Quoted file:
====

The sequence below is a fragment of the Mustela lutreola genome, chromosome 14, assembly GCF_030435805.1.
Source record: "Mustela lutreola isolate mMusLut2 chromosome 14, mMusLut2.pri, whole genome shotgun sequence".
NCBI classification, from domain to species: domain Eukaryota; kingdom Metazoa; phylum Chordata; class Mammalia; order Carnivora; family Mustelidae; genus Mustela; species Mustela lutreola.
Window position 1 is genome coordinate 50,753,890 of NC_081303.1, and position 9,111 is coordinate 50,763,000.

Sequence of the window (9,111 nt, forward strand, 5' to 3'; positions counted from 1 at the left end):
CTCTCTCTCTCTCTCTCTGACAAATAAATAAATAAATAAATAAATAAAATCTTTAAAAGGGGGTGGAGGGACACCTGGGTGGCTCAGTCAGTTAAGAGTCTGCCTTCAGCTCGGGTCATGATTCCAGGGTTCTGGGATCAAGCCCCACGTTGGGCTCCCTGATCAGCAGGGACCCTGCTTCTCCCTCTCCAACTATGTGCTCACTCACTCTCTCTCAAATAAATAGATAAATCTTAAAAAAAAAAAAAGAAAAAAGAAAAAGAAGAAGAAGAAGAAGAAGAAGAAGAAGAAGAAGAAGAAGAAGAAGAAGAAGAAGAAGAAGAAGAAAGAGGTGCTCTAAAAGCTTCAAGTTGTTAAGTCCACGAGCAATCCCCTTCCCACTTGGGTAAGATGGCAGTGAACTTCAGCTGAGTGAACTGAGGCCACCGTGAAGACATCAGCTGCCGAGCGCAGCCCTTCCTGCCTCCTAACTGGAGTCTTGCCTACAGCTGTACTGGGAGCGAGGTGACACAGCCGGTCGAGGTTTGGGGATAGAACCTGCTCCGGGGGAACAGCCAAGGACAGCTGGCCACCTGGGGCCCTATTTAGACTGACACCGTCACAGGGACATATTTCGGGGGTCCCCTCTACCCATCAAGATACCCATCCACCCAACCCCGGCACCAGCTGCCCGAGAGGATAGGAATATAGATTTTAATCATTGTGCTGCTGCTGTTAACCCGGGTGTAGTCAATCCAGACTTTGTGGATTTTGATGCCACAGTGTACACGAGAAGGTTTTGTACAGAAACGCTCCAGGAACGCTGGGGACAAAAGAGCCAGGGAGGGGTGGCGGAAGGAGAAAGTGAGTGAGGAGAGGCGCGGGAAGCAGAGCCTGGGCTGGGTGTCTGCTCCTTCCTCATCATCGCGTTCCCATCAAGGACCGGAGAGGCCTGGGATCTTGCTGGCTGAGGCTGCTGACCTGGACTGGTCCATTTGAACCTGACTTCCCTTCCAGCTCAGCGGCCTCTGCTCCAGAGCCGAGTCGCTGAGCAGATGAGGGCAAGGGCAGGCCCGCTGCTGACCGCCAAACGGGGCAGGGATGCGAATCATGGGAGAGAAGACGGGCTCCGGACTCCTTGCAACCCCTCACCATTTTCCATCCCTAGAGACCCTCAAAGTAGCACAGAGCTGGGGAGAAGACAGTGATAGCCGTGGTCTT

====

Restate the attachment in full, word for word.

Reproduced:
The sequence below is a fragment of the Mustela lutreola genome, chromosome 14, assembly GCF_030435805.1.
Source record: "Mustela lutreola isolate mMusLut2 chromosome 14, mMusLut2.pri, whole genome shotgun sequence".
NCBI classification, from domain to species: domain Eukaryota; kingdom Metazoa; phylum Chordata; class Mammalia; order Carnivora; family Mustelidae; genus Mustela; species Mustela lutreola.
Window position 1 is genome coordinate 50,753,890 of NC_081303.1, and position 9,111 is coordinate 50,763,000.

Sequence of the window (9,111 nt, forward strand, 5' to 3'; positions counted from 1 at the left end):
CTCTCTCTCTCTCTCTCTGACAAATAAATAAATAAATAAATAAATAAAATCTTTAAAAGGGGGTGGAGGGACACCTGGGTGGCTCAGTCAGTTAAGAGTCTGCCTTCAGCTCGGGTCATGATTCCAGGGTTCTGGGATCAAGCCCCACGTTGGGCTCCCTGATCAGCAGGGACCCTGCTTCTCCCTCTCCAACTATGTGCTCACTCACTCTCTCTCAAATAAATAGATAAATCTTAAAAAAAAAAAAAGAAAAAAGAAAAAGAAGAAGAAGAAGAAGAAGAAGAAGAAGAAGAAGAAGAAGAAGAAGAAGAAGAAGAAGAAGAAGAAAGAGGTGCTCTAAAAGCTTCAAGTTGTTAAGTCCACGAGCAATCCCCTTCCCACTTGGGTAAGATGGCAGTGAACTTCAGCTGAGTGAACTGAGGCCACCGTGAAGACATCAGCTGCCGAGCGCAGCCCTTCCTGCCTCCTAACTGGAGTCTTGCCTACAGCTGTACTGGGAGCGAGGTGACACAGCCGGTCGAGGTTTGGGGATAGAACCTGCTCCGGGGGAACAGCCAAGGACAGCTGGCCACCTGGGGCCCTATTTAGACTGACACCGTCACAGGGACATATTTCGGGGGTCCCCTCTACCCATCAAGATACCCATCCACCCAACCCCGGCACCAGCTGCCCGAGAGGATAGGAATATAGATTTTAATCATTGTGCTGCTGCTGTTAACCCGGGTGTAGTCAATCCAGACTTTGTGGATTTTGATGCCACAGTGTACACGAGAAGGTTTTGTACAGAAACGCTCCAGGAACGCTGGGGACAAAAGAGCCAGGGAGGGGTGGCGGAAGGAGAAAGTGAGTGAGGAGAGGCGCGGGAAGCAGAGCCTGGGCTGGGTGTCTGCTCCTTCCTCATCATCGCGTTCCCATCAAGGACCGGAGAGGCCTGGGATCTTGCTGGCTGAGGCTGCTGACCTGGACTGGTCCATTTGAACCTGACTTCCCTTCCAGCTCAGCGGCCTCTGCTCCAGAGCCGAGTCGCTGAGCAGATGAGGGCAAGGGCAGGCCCGCTGCTGACCGCCAAACGGGGCAGGGATGCGAATCATGGGAGAGAAGACGGGCTCCGGACTCCTTGCAACCCCTCACCATTTTCCATCCCTAGAGACCCTCAAAGTAGCACAGAGCTGGGGAGAAGACAGTGATAGCCGTGGTCTT